That’s a shame, but I am not surprised; I have little doubt that the local person who has it/them treats it/them with due repect, though. It would be an honour to add your pictures to this post; is it okay to email you (I have your address) so you can send them to me?
Ok will wait for you to email me direct so I can send pictures . I understand when you have loads of things left but no one goes to minty farm it’s so out of the way that it doesn’t have have the footfall as some of the other cemetery’s I really thought it would be there forever . . . So when I saw that u had been there we where so happy .
Sorry ment to say in my last message how can we find out if my uncle is listed at a field hospital if so how do I access this .
Hello Val. I have just returned from the Belgian Grand Prix and am absolutely whacked, but I will give this some thought in the next couple of days; I am not so sure you will have the time if you are going next week unless you already have his papers, if they survive. Please tell the rest of the family that I was very touched when I found the photo and note. I just love it when I hear about another soldier who has not been forgotten. And of course a photo just adds to it. So thank you for leaving it there.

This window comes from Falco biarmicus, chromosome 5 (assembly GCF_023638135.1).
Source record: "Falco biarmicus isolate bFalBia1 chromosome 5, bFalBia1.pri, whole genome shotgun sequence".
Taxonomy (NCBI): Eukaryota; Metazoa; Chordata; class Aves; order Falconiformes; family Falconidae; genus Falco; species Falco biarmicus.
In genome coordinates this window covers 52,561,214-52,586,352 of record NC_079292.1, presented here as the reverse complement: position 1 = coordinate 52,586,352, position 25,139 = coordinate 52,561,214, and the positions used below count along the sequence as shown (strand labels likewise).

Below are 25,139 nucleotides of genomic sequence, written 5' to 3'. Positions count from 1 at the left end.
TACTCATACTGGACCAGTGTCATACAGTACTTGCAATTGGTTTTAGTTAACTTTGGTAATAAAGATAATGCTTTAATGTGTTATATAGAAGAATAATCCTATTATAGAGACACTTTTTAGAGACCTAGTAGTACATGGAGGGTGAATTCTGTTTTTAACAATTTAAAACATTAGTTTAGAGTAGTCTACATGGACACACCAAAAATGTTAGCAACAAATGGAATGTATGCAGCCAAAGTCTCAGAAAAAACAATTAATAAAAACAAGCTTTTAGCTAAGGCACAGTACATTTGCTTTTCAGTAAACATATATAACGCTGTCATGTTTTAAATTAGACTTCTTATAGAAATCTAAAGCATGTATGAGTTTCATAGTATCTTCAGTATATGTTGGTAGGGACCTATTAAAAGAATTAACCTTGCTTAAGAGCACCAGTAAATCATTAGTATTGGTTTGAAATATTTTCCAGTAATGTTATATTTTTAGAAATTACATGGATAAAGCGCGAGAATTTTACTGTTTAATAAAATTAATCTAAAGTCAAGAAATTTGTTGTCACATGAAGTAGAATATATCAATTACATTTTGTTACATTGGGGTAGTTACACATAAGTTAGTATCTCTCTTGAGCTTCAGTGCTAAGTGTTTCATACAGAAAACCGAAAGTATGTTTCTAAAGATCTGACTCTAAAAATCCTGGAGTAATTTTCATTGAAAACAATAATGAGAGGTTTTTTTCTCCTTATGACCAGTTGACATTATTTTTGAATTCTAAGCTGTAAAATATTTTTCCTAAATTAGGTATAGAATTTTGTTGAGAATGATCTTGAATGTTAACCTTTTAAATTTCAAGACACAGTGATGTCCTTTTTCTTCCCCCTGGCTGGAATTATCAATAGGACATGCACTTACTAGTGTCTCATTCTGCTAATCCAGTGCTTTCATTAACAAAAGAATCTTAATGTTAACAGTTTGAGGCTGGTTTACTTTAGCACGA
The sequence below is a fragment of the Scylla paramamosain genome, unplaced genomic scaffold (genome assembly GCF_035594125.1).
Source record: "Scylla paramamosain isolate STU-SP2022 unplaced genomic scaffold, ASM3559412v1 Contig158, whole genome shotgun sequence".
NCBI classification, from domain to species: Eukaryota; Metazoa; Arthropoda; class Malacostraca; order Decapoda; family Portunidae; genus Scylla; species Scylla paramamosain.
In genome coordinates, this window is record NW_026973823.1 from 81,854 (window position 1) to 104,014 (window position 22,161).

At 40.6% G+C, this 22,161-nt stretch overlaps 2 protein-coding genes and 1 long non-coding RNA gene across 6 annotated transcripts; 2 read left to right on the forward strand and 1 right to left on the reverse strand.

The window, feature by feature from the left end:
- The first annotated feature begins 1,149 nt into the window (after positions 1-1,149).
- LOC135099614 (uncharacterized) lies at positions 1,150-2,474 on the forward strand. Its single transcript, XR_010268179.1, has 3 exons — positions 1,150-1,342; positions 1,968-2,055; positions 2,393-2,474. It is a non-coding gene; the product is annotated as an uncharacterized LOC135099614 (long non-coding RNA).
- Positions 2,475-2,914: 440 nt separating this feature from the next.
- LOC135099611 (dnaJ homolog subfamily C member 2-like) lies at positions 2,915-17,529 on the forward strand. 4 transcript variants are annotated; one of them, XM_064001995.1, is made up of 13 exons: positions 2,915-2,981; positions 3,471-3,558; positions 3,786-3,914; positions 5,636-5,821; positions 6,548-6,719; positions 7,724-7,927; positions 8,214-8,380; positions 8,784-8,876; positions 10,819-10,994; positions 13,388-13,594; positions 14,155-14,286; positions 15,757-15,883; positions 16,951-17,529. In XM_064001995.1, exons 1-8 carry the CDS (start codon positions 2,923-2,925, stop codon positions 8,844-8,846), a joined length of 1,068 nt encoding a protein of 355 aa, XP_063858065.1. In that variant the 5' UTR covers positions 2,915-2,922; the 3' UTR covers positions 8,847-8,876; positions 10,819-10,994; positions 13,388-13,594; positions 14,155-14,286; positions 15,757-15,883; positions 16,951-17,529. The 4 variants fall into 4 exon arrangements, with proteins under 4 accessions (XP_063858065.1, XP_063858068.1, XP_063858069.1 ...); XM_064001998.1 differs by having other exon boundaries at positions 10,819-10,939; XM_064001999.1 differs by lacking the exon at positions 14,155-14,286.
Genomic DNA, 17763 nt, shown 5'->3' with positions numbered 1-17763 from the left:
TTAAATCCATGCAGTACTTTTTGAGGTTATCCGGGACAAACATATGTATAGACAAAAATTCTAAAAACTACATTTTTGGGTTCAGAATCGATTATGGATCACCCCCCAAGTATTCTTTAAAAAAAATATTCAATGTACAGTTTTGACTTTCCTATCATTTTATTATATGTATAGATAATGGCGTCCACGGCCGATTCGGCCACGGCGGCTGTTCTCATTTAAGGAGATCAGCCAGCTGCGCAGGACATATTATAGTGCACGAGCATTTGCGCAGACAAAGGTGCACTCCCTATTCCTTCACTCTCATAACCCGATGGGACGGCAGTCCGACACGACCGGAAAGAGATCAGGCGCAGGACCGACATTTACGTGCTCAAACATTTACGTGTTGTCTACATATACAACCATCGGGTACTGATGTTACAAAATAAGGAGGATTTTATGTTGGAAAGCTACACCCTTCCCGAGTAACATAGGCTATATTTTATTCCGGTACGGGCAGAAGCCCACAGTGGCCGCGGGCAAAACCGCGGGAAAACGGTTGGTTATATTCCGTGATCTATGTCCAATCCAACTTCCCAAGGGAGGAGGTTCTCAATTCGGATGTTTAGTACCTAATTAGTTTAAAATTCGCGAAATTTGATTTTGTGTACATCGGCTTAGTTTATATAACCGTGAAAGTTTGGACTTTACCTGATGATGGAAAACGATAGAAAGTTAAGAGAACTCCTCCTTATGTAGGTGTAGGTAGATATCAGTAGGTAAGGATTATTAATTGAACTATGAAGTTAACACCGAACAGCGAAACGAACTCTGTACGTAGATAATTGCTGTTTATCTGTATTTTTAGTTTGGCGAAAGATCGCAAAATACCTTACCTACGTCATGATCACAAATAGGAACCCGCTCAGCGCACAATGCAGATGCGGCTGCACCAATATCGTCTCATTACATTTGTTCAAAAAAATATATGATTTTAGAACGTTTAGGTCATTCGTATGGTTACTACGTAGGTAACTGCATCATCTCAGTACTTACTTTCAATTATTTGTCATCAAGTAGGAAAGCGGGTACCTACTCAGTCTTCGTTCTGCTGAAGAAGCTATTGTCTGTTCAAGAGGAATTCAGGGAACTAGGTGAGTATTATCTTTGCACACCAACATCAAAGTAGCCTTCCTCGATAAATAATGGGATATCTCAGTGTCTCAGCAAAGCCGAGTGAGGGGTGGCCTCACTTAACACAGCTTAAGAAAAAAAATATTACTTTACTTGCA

Val, have mailed you. Message entitled theBigNote Website – check your spam if you haven’t received it.
We meet at the Last Post Ceremony at Menin Gate in September and I promised to send you 2 copies of our book “For God, King and Country”, but I have lost your postal and email addresses.
Could you please send me your postal address by email and I will forward them to you.
David, I have mailed Val on your behalf. Just in case. You will be interested in this, which includes a few of her photos at the end: https://thebignote.com/2018/07/12/a-tour-of-langemark-part-nine-minty-farm-cemetery/
An interesting little cemetery. The first thing you notice is the irregular layout, so clearly explained here. The second thing the lone German burial, an information board outside the back entrance talks about a line German soldier making a last stand against overwhelming odds. The third thing being how many of the burials date from the last month’s of 1917 with quite close dates. Feel much more informed after reading this, thanks.
Most kind! One of the first cemeteries I ever visited – been back a couple of times.